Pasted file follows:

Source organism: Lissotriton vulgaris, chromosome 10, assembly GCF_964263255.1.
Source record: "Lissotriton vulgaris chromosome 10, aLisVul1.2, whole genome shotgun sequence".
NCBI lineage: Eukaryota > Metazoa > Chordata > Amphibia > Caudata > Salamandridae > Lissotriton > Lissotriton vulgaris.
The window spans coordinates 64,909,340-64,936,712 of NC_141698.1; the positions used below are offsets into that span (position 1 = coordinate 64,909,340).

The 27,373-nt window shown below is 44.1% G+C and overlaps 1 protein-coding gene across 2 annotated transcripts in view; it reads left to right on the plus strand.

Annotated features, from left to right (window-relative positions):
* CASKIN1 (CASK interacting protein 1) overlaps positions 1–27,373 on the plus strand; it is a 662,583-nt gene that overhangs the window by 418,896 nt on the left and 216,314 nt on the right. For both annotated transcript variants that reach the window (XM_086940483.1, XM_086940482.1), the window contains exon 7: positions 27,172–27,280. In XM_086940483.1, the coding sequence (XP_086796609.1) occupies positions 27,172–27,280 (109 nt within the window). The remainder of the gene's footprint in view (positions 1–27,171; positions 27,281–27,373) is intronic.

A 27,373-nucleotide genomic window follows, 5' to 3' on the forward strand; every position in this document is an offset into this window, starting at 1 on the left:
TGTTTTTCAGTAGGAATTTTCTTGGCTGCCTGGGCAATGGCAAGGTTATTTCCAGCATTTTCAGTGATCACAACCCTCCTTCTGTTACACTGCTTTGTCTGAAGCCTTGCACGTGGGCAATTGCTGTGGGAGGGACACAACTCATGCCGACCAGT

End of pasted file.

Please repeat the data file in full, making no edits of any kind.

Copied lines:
Source organism: Lissotriton vulgaris, chromosome 10, assembly GCF_964263255.1.
Source record: "Lissotriton vulgaris chromosome 10, aLisVul1.2, whole genome shotgun sequence".
NCBI lineage: Eukaryota > Metazoa > Chordata > Amphibia > Caudata > Salamandridae > Lissotriton > Lissotriton vulgaris.
The window spans coordinates 64,909,340-64,936,712 of NC_141698.1; the positions used below are offsets into that span (position 1 = coordinate 64,909,340).

The 27,373-nt window shown below is 44.1% G+C and overlaps 1 protein-coding gene across 2 annotated transcripts in view; it reads left to right on the plus strand.

Annotated features, from left to right (window-relative positions):
* CASKIN1 (CASK interacting protein 1) overlaps positions 1–27,373 on the plus strand; it is a 662,583-nt gene that overhangs the window by 418,896 nt on the left and 216,314 nt on the right. For both annotated transcript variants that reach the window (XM_086940483.1, XM_086940482.1), the window contains exon 7: positions 27,172–27,280. In XM_086940483.1, the coding sequence (XP_086796609.1) occupies positions 27,172–27,280 (109 nt within the window). The remainder of the gene's footprint in view (positions 1–27,171; positions 27,281–27,373) is intronic.

A 27,373-nucleotide genomic window follows, 5' to 3' on the forward strand; every position in this document is an offset into this window, starting at 1 on the left:
TGTTTTTCAGTAGGAATTTTCTTGGCTGCCTGGGCAATGGCAAGGTTATTTCCAGCATTTTCAGTGATCACAACCCTCCTTCTGTTACACTGCTTTGTCTGAAGCCTTGCACGTGGGCAATTGCTGTGGGAGGGACACAACTCATGCCGACCAGT